Do you know someone who is (or have you been) the victim of domestic violence in some form (i.e., as a child, a parent, a spouse, etc)? Do you remember what happened during the abuse? Domestic violence is more prevalent than most people believe. In fact, the National Coalition Against Domestic Violence reports that about 20 people, per minute,  are being physically abused in their home  by an intimate partner or spouse. Sadly, domestic violence is correlated with a higher prevalence of depression and suicidal ideations. As a therapist, my experience has been that domestic violence not only affects the adult in the home but also the child (or children) who witness the abuse in some way. A child who witnesses domestic violence is vicariously experiencing the abuse (i.e., experiencing the abuse without being directly influenced by it). Rarely does anyone walk away from domestic violence unscathed. This article will discuss trauma but focus specifically on domestic violence while highlighting the ways domestic violence alters ones life.
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General

10 Common Fears Of The Diagnosis Of BPD

Do you know someone with Borderline Personality Disorder (BPD)? Are you diagnosed with it yourself? How did the person (or you) accept or deal with the diagnosis? As a therapist who has worked with both adults and adolescents with borderline traits, I have seen my fair share of denial, resentment, and even outright rage expressed in sessions when the word BPD comes up. I had a previous adolescent client ask me to stop using the term BPD while discussing her challenges because "I don't believe I have that. If I don't believe I have that, then neither should you." Stunned by this attempt at controlling a professional, I offered to emphasize only the symptoms and leave the label behind, at least during the hour of psychotherapy. This article will explore some of the fears that clients may have about being labeled with BPD.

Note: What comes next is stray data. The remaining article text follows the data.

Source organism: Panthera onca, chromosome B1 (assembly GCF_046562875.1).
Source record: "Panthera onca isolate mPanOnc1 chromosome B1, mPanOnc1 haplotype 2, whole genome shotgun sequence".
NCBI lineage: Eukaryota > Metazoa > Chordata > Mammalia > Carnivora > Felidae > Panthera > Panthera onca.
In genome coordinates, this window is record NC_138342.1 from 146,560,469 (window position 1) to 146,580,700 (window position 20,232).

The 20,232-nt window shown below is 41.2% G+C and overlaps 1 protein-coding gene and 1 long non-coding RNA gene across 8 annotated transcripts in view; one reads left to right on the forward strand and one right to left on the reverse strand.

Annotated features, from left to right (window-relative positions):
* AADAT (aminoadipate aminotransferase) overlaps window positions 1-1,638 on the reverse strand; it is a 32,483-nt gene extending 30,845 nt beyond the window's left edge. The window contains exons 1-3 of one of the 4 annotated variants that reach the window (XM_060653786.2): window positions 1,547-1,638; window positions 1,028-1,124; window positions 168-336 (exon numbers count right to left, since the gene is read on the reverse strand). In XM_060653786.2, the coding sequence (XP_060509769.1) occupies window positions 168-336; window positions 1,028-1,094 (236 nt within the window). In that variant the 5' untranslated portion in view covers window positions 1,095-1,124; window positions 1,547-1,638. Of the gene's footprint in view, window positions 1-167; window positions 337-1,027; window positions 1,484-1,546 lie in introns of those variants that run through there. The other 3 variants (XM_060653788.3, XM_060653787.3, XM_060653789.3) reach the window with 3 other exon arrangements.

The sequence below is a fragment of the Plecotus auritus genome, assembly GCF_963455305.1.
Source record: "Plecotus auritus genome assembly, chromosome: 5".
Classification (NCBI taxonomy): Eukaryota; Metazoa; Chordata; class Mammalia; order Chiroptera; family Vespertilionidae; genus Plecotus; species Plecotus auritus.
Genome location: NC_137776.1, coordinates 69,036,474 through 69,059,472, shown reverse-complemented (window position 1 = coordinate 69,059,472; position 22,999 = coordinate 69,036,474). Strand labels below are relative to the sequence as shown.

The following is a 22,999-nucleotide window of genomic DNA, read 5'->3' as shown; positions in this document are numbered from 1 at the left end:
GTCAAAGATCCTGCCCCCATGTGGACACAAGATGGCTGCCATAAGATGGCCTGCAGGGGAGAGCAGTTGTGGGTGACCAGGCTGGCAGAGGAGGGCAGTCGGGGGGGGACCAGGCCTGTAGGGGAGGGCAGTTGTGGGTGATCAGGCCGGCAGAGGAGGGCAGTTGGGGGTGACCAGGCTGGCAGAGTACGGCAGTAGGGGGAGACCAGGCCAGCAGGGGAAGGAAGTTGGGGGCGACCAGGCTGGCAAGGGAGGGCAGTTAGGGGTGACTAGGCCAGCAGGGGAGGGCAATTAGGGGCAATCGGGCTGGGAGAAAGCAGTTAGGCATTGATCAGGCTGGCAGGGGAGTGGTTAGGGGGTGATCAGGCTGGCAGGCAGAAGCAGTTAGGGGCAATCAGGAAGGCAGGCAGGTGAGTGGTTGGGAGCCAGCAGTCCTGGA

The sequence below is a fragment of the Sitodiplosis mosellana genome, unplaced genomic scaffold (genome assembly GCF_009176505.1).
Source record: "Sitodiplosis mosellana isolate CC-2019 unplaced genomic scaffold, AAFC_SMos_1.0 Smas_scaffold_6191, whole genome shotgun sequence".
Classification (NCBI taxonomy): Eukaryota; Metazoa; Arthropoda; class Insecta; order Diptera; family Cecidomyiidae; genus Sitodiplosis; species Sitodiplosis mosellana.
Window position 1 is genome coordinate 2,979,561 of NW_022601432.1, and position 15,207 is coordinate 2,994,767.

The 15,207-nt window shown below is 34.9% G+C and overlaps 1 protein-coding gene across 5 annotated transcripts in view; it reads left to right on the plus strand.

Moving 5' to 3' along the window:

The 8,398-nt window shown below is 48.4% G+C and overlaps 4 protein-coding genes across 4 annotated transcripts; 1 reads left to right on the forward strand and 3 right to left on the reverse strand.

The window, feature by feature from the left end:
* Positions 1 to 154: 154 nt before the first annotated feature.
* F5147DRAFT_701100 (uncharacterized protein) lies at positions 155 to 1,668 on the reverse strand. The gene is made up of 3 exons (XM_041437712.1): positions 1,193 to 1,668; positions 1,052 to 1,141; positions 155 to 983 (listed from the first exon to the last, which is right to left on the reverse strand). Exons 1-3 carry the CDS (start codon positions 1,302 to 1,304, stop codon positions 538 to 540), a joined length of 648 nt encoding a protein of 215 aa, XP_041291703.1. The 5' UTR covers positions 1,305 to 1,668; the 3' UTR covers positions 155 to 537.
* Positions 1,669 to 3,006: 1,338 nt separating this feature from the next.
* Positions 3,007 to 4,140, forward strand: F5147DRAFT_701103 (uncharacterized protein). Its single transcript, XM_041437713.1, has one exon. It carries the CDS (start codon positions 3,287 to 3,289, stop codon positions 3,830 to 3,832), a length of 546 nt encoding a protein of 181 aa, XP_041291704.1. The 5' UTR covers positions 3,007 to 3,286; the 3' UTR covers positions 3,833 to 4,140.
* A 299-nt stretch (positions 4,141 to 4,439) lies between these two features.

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General

Trauma and Mental Health: 7 Facts You Should Know

What do you know about trauma? How would you define it if you had to? The best way to describe trauma is not so much by discussing the actual event that created the trauma, but by explaining that trauma is anything that overwhelms your ability to cope. In other words, you do not have the skills or abilities (at the time) to cope appropriately with the aftereffects of the trauma. This is why it is extremely important that families (friends, coworkers, and caregivers) have a keen eye on victims of trauma who may not have the appropriate coping skills to cope. When coping skills are lacking, including a clear understanding of why the trauma occurred, suicidal thoughts, homicidal thoughts, self-injurious behaviors, depression, anxiety, and sometimes even psychotic symptoms (delusions, hallucinations, and disorganized/confused thought patterns) occur. This article will discuss some of the facts we should all know and keep in mind about trauma.
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Adult Mental Health

9 Truths About Borderline Personality Disorder